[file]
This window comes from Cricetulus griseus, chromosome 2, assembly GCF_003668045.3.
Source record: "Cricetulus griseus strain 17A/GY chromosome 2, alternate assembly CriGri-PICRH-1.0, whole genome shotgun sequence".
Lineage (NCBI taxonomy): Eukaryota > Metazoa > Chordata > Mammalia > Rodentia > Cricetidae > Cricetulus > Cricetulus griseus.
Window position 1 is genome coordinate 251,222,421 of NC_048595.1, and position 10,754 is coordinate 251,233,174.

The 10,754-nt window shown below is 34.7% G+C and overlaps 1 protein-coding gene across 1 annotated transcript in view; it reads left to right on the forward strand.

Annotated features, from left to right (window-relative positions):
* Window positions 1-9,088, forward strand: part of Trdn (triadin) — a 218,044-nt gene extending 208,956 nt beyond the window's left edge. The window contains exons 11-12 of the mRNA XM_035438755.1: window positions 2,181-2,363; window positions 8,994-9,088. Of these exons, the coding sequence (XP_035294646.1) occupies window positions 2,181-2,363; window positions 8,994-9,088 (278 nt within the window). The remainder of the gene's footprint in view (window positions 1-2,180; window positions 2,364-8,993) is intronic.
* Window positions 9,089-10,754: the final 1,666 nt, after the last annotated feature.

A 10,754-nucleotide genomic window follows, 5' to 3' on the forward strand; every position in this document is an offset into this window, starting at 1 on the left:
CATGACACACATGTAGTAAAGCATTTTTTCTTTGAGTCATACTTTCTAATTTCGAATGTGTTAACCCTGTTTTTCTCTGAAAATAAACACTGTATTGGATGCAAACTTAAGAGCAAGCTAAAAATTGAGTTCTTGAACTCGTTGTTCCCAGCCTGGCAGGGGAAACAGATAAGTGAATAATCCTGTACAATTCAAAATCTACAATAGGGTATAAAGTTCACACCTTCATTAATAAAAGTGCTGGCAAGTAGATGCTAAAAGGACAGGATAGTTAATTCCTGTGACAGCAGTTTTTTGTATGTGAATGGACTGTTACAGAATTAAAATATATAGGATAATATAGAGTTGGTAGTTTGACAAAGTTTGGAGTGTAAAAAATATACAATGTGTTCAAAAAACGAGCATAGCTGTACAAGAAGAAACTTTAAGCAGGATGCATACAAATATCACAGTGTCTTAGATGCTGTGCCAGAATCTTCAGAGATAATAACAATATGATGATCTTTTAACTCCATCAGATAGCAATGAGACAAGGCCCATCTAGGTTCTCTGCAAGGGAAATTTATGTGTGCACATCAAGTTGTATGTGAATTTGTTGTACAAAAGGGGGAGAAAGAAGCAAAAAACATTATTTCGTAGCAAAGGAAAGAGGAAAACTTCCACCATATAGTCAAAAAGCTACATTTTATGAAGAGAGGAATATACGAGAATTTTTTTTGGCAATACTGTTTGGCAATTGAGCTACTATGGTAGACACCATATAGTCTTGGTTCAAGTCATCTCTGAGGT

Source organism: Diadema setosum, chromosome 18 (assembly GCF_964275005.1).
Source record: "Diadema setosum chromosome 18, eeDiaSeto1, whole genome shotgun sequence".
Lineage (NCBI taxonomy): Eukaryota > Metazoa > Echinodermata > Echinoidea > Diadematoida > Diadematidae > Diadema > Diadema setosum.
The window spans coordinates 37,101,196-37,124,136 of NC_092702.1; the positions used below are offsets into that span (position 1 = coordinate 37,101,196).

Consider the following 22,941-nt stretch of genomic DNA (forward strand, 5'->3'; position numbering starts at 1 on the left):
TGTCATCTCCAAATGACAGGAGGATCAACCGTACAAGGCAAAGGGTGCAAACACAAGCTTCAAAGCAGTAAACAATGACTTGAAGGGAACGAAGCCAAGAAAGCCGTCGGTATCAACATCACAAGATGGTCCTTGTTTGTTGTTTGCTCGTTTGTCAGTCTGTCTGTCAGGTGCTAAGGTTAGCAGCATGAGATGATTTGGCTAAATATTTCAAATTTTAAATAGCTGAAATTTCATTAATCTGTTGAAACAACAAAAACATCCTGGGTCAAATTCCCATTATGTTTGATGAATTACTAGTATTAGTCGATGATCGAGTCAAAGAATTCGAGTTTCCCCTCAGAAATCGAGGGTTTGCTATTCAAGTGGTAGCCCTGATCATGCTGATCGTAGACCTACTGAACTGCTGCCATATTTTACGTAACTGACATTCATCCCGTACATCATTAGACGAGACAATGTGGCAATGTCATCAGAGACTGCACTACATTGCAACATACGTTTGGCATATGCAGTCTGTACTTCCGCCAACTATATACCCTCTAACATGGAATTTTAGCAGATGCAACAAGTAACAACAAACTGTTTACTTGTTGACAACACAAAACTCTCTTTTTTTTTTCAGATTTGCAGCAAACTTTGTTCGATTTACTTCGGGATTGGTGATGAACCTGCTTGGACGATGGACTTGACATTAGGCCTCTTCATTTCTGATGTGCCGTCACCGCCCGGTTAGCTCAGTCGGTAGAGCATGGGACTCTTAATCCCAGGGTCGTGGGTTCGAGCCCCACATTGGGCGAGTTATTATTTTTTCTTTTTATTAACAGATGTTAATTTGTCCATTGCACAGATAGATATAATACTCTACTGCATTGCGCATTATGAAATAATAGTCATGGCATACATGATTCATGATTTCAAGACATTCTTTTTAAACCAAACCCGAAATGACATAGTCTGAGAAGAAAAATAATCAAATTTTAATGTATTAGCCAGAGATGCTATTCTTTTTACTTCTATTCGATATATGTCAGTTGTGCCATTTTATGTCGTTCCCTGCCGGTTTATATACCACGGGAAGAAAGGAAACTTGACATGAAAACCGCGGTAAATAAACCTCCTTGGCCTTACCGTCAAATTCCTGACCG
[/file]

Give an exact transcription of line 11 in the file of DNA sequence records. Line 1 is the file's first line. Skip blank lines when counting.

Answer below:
Source organism: Diadema setosum, chromosome 18 (assembly GCF_964275005.1).